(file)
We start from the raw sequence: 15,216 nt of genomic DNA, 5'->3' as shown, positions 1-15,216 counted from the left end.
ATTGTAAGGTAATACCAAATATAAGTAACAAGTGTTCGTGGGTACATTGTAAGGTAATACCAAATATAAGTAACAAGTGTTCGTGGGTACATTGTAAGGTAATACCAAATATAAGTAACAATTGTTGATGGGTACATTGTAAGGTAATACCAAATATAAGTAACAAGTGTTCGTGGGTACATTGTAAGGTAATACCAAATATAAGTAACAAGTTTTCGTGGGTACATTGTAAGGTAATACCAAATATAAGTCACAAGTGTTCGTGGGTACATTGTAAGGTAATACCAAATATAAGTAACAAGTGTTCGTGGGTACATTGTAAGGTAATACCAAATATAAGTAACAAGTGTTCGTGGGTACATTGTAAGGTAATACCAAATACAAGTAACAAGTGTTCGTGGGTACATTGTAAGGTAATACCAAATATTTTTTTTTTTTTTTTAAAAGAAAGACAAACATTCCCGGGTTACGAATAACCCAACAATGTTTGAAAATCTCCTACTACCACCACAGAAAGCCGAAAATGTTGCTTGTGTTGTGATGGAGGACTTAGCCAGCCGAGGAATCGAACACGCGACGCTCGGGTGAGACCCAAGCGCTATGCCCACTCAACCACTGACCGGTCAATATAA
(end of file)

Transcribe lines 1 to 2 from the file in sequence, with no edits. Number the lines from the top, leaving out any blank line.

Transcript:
We start from the raw sequence: 15,216 nt of genomic DNA, 5'->3' as shown, positions 1-15,216 counted from the left end.
ATTGTAAGGTAATACCAAATATAAGTAACAAGTGTTCGTGGGTACATTGTAAGGTAATACCAAATATAAGTAACAAGTGTTCGTGGGTACATTGTAAGGTAATACCAAATATAAGTAACAATTGTTGATGGGTACATTGTAAGGTAATACCAAATATAAGTAACAAGTGTTCGTGGGTACATTGTAAGGTAATACCAAATATAAGTAACAAGTTTTCGTGGGTACATTGTAAGGTAATACCAAATATAAGTCACAAGTGTTCGTGGGTACATTGTAAGGTAATACCAAATATAAGTAACAAGTGTTCGTGGGTACATTGTAAGGTAATACCAAATATAAGTAACAAGTGTTCGTGGGTACATTGTAAGGTAATACCAAATACAAGTAACAAGTGTTCGTGGGTACATTGTAAGGTAATACCAAATATTTTTTTTTTTTTTTTAAAAGAAAGACAAACATTCCCGGGTTACGAATAACCCAACAATGTTTGAAAATCTCCTACTACCACCACAGAAAGCCGAAAATGTTGCTTGTGTTGTGATGGAGGACTTAGCCAGCCGAGGAATCGAACACGCGACGCTCGGGTGAGACCCAAGCGCTATGCCCACTCAACCACTGACCGGTCAATATAA